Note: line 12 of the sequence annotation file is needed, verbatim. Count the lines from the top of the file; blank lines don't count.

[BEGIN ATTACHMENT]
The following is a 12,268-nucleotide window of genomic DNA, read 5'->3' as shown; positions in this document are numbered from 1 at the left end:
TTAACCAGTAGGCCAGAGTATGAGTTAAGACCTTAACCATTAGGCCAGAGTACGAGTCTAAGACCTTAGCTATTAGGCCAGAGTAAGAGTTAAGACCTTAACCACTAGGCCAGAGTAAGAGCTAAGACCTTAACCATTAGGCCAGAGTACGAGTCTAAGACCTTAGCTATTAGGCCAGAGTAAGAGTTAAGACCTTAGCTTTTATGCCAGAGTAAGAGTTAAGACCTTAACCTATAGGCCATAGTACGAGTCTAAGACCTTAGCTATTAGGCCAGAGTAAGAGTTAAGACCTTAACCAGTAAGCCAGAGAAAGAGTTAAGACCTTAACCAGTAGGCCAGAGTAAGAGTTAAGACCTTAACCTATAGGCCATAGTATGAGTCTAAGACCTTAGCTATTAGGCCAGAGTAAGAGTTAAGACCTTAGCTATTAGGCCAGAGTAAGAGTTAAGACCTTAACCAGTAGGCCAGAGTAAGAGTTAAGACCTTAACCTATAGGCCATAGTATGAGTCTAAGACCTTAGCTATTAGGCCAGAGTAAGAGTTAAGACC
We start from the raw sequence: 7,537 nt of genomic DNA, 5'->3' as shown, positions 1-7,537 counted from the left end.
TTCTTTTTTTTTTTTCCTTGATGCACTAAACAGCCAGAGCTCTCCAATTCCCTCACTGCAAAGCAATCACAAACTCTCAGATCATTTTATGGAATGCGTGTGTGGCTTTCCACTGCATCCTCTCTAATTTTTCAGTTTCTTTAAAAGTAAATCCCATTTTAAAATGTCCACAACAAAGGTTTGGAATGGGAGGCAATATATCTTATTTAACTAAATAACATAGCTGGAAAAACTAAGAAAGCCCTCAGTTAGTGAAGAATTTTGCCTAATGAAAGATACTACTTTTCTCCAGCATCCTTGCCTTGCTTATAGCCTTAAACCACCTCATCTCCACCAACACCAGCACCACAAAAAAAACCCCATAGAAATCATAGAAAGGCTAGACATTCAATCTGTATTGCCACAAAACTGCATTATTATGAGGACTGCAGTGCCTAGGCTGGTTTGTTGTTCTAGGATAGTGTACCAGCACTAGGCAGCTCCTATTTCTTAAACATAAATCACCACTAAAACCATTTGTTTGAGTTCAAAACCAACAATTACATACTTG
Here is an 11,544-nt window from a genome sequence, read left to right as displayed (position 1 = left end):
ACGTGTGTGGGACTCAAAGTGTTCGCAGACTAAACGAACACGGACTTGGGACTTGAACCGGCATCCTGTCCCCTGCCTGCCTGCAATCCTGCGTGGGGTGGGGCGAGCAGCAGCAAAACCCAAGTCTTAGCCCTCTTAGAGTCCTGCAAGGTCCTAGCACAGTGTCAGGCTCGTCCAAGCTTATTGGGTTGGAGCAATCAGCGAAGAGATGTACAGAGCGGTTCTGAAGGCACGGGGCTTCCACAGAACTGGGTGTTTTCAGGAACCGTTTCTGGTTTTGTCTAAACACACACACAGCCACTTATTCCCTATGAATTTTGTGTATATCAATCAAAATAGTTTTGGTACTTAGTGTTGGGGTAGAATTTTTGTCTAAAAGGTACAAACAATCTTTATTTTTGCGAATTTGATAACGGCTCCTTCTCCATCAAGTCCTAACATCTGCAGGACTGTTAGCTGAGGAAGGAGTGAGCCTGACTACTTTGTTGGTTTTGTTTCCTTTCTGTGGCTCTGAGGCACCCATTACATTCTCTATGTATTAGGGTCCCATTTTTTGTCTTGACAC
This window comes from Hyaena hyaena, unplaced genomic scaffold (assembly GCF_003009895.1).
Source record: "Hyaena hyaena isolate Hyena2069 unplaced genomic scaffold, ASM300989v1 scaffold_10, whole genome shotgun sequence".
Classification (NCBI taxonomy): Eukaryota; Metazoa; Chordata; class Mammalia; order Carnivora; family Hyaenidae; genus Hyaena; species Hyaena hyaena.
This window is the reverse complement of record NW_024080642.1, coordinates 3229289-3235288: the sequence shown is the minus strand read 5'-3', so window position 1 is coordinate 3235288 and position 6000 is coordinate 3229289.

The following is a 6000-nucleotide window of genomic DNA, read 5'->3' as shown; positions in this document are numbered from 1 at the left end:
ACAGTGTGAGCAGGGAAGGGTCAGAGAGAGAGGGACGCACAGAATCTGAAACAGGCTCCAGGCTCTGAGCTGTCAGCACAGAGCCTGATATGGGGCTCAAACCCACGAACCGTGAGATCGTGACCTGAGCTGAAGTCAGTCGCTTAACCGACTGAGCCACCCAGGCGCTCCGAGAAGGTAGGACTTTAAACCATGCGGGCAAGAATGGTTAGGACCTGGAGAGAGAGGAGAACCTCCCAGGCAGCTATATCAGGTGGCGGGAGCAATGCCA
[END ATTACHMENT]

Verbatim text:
ACAGTGTGAGCAGGGAAGGGTCAGAGAGAGAGGGACGCACAGAATCTGAAACAGGCTCCAGGCTCTGAGCTGTCAGCACAGAGCCTGATATGGGGCTCAAACCCACGAACCGTGAGATCGTGACCTGAGCTGAAGTCAGTCGCTTAACCGACTGAGCCACCCAGGCGCTCCGAGAAGGTAGGACTTTAAACCATGCGGGCAAGAATGGTTAGGACCTGGAGAGAGAGGAGAACCTCCCAGGCAGCTATATCAGGTGGCGGGAGCAATGCCA